It has been 40 years since Random House published The Stepford Wives, Ira Levin’s immensely popular tale of submissive suburban robots. Thanks to the book and the film it inspired three years later, the word Stepford has entered the language, an easily recognized synonym for feminine docility and for conformity in general. The novel owed an obvious debt to Invasion of the Body Snatchers and other science fiction stories in which aliens impersonate or possess human beings. But the villains in this thriller didn’t come from outer space. They came from the other side of the bed.

Levin’s book opens as Joanna Eberhart and her family move to the apparently idyllic suburb of Stepford, Connecticut, where it soon becomes clear that something is wrong with the town’s women. “That’s what they all were, all the Stepford wives,” Eberhart tells herself: “actresses in commercials, pleased with detergents and floor wax, with cleansers, shampoos, and deodorants. Pretty actresses, big in the bosom but small in the talent, playing suburban housewives unconvincingly, too nicey-nice to be real.” The women’s own husbands, we learn, have conspired to kill off their flesh-and-blood wives and put busty, servile androids in their place. The substitute spouses are uninterested in anything but cleaning their homes, raising their children, and pleasing their men in bed. They have been programmed to enact the 1950s suburban ideal.

Or rather, a satirical spin on that suburban ideal, one that altered the original in an important way. The stereotypical woman in a postwar suburb was a joiner: When she wasn’t doing housework or tending to the children, she’d be involved in the PTA, the Cub Scouts, or a charity. But the Stepford wives don’t have social lives. The men meet in a lodge called the Men’s Association, giving a vaguely Masonic cast to their conspiracy. The women don’t meet anywhere. There used to be a Women’s Club, and it could attract a crowd of 50 to see the feminist icon Betty Friedan give a speech. That ended after the Men’s Association imposed the new order. The only organized women’s activities in Stepford involve ladies too old to have been replaced.

Friedan’s cameo is a tip-off to Levin’s intentions. In The Feminine Mystique, an influential bestseller published in 1963, Friedan warned that “a new breed of women” was coming to the suburbs. “Like the empty plains of Kansas that tempted the restless immigrant,” she argued, “the suburbs in their very newness and lack of structured service, offered, at least at first, a limitless challenge to the energy of educated American women.” But once those pioneers helped establish the new communities, subsequent settlers “were perfectly willing to accept the suburban community as they found it (their only problem was ‘how to fit in’); they were perfectly willing to fill their days with the trivia of housewifery.” Men began to fill the most important volunteer jobs, and housework expanded “to fill the time available.”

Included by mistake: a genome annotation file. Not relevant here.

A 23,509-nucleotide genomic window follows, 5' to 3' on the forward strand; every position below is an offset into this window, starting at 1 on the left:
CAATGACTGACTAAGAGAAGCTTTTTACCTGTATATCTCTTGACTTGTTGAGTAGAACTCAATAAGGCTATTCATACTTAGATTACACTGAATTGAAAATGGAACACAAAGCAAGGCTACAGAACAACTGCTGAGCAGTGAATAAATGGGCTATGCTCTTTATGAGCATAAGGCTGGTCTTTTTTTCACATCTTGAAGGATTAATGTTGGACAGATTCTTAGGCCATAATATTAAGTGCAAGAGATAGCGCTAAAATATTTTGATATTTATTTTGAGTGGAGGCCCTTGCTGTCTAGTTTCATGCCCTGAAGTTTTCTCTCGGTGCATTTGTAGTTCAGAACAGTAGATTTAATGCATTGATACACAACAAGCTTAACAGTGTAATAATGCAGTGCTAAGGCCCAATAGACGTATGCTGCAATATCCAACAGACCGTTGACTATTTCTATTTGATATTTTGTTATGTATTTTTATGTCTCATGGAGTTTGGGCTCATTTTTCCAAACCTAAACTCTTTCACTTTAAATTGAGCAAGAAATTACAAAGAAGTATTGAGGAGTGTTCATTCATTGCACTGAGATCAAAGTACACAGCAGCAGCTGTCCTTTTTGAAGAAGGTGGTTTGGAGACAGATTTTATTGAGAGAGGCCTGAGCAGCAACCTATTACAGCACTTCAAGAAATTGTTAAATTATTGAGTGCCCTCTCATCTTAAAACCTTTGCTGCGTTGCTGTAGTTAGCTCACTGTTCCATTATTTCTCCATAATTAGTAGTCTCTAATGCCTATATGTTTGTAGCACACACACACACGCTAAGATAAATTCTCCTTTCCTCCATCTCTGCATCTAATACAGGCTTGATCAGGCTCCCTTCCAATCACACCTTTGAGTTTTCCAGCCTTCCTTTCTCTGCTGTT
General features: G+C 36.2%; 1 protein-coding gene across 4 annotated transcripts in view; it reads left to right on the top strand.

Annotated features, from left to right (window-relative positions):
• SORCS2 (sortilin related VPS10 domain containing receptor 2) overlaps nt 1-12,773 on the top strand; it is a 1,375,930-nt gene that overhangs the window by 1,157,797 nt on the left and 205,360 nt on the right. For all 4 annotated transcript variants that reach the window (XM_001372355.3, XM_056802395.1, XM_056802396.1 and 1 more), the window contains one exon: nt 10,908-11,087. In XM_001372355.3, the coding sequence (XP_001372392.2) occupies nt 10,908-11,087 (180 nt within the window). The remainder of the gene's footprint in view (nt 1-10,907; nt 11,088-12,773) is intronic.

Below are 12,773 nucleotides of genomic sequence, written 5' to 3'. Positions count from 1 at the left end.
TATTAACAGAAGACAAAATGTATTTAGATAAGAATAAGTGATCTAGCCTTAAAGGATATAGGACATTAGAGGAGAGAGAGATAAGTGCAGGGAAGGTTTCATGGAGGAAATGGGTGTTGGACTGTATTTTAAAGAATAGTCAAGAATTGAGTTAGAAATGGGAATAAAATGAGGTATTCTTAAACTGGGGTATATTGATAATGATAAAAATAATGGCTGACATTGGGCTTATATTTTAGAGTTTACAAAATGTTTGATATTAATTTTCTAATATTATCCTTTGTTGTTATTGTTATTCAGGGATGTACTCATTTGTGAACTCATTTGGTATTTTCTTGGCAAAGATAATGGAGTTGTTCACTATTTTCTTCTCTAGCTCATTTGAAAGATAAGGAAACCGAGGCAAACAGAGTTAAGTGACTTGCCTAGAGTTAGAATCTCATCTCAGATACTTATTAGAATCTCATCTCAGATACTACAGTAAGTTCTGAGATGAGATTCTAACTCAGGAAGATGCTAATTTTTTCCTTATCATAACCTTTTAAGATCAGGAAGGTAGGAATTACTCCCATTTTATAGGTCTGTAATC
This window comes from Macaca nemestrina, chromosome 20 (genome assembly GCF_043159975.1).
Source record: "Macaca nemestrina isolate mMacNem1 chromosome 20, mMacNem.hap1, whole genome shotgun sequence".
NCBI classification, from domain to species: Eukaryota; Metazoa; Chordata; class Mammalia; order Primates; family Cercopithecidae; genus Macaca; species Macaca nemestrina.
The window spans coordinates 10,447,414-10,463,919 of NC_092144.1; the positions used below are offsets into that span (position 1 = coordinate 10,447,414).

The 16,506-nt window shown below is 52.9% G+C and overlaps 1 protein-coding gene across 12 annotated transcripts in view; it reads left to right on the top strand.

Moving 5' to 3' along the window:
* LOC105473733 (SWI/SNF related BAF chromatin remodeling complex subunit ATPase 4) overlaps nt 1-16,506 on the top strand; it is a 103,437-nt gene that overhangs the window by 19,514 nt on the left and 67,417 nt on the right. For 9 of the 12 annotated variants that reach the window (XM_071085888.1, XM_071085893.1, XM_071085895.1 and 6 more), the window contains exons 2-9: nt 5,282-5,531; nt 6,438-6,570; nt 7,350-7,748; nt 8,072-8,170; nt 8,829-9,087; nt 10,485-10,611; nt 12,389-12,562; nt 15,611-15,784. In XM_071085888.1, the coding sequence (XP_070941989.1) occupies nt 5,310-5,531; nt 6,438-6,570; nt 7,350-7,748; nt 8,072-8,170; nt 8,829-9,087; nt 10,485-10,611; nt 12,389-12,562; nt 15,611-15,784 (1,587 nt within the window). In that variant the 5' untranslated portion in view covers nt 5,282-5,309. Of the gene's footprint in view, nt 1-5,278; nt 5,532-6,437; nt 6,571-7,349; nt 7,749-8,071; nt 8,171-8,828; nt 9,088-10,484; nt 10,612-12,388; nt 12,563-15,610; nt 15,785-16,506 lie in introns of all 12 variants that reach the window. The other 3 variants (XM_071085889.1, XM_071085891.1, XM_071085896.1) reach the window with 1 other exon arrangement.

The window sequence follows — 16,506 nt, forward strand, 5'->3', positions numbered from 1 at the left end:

If you bred Body Snatchers with The Feminine Mystique, Levin’s novel would be the result. Except that it appeared in 1972, not 1963, arriving at a time when Friedan’s vision of the suburban future had been averted. There was a much more vibrant women’s movement now, and there was much more visible resentment of that movement as well. In effect, Levin took an allegory for Friedan’s critique of the postwar suburb and overlaid it with a critique of the anti-feminist backlash.

The story that resulted had enough staying power to spawn an entire franchise, with the Stepford Wives movie inspiring three made-for-TV follow-ups. Revenge of the Stepford Wives (1980) changed the scenario somewhat: The town’s women are drugged and brainwashed rather than replaced by robots. The story ends with two liberated women seizing the means of mind control and inducing a Stepford riot. In The Stepford Children (1987) the conspiracy is back to using androids, and with The Stepford Husbands (1996) we get the inevitable table turning. Stepford returned to theaters in 2004, when a muddled remake attempted to update Levin’s story for an era when gender equality wasn’t as controversial as it was in the 1970s. Fittingly for a film in which people are reduced to puppets, the picture was directed by the veteran muppeteer Frank Oz.

The remake was a flop. But back in the ’70s, the story struck a chord: The book was a bestseller, and its adaptation did well at the box office. Even then, though, not everyone enjoyed the tale. When the first film debuted in 1975, Friedan stormed out of a screening, denouncing the movie as a “rip-off of the women’s movement.” Someone had taken her ideas, she fretted, and replaced them with an ersatz Hollywood confection, a superficially similar crowd-pleasing substitute. Call it the invasion of the feminism snatchers.